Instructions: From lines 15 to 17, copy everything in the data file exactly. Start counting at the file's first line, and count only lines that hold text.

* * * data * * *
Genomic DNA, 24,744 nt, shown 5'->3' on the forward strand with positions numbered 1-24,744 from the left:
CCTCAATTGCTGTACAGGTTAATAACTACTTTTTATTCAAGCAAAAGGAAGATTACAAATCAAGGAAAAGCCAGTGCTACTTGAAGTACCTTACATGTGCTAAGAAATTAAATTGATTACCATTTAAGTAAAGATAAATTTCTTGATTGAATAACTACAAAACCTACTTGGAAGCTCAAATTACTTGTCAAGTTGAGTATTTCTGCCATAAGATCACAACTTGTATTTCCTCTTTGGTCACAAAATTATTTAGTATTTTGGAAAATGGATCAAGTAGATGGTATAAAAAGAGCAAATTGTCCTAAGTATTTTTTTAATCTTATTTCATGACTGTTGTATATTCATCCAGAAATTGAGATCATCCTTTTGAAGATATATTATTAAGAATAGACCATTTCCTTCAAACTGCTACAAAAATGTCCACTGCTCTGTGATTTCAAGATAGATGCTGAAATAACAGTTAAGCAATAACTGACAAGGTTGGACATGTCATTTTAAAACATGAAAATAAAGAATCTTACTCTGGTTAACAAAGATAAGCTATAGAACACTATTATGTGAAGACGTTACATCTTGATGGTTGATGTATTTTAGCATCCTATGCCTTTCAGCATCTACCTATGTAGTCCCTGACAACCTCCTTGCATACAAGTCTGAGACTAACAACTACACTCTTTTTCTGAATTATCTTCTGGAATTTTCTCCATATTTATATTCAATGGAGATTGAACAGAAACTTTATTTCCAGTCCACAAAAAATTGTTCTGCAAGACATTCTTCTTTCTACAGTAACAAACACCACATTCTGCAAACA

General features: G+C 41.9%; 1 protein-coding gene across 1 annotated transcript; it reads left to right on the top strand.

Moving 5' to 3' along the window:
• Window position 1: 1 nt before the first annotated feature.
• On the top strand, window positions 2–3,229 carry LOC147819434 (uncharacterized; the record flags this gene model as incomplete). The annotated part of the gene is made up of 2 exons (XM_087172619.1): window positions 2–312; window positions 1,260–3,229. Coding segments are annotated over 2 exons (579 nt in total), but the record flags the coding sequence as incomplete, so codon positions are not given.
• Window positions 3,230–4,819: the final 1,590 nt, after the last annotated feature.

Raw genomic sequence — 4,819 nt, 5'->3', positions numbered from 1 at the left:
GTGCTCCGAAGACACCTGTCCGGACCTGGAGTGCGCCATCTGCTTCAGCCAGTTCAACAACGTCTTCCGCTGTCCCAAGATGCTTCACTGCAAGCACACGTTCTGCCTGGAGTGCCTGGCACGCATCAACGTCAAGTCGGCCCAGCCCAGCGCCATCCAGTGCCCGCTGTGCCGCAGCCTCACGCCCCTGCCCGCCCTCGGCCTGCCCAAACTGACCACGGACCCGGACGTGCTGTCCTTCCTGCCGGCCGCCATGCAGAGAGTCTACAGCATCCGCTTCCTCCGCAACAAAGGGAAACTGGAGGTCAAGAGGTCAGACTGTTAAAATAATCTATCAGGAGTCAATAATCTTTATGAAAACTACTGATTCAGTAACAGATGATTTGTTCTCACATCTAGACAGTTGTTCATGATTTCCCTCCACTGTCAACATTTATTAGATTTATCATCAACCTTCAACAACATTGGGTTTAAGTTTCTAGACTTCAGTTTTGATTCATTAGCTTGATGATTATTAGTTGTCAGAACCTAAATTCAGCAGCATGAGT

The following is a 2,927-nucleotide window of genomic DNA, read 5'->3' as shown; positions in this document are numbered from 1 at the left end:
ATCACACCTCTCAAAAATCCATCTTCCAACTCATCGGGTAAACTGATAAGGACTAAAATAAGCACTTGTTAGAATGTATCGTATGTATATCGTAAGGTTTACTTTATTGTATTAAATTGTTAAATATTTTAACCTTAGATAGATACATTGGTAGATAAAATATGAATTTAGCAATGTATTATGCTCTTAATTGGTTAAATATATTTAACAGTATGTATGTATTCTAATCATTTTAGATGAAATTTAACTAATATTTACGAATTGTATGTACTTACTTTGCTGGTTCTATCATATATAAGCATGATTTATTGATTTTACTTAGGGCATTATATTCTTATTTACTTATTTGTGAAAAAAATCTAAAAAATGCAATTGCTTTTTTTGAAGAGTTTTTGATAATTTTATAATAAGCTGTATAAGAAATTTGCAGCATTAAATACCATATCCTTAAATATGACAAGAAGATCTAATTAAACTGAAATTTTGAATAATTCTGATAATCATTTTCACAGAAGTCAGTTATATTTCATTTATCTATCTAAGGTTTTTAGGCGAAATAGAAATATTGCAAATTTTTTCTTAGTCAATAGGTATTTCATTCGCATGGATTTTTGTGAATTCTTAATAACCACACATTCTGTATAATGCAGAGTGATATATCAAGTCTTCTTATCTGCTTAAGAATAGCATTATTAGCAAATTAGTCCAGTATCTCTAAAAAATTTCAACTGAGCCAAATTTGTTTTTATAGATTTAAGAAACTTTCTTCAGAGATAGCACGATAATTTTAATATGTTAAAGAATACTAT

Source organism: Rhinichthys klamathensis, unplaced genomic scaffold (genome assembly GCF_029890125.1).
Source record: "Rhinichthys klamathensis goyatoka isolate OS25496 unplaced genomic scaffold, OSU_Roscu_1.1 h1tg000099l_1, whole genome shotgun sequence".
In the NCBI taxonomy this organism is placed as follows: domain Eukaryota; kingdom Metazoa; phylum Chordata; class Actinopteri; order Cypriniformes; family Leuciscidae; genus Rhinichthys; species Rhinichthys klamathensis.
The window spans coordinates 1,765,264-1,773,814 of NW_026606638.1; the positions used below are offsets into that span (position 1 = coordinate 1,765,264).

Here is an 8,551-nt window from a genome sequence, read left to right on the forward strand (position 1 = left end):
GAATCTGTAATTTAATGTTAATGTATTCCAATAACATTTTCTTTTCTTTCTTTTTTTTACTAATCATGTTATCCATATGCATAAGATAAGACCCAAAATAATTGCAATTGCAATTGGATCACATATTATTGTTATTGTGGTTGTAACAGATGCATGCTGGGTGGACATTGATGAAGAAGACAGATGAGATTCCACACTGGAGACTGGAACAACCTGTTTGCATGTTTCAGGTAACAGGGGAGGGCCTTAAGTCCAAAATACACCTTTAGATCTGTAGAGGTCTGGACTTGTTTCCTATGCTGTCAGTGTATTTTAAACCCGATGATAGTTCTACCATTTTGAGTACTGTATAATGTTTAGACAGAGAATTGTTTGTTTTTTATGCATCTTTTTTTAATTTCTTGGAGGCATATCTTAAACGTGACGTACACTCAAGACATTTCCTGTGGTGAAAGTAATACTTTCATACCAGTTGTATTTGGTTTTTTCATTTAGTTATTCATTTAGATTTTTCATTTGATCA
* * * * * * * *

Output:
The window spans coordinates 1,765,264-1,773,814 of NW_026606638.1; the positions used below are offsets into that span (position 1 = coordinate 1,765,264).

Here is an 8,551-nt window from a genome sequence, read left to right on the forward strand (position 1 = left end):
GAATCTGTAATTTAATGTTAATGTATTCCAATAACATTTTCTTTTCTTTCTTTTTTTTACTAATCATGTTATCCATATGCATAAGATAAGACCCAAAATAATTGCAATTGCAATTGGATCACATATTATTGTTATTGTGGTTGTAACAGATGCATGCTGGGTGGACATTGATGAAGAAGACAGATGAGATTCCACACTGGAGACTGGAACAACCTGTTTGCATGTTTCAGGTAACAGGGGAGGGCCTTAAGTCCAAAATACACCTTTAGATCTGTAGAGGTCTGGACTTGTTTCCTATGCTGTCAGTGTATTTTAAACCCGATGATAGTTCTACCATTTTGAGTACTGTATAATGTTTAGACAGAGAATTGTTTGTTTTTTATGCATCTTTTTTTAATTTCTTGGAGGCATATCTTAAACGTGACGTACACTCAAGACATTTCCTGTGGTGAAAGTAATACTTTCATACCAGTTGTATTTGGTTTTTTCATTTAGTTATTCATTTAGATTTTTCATTTGATCA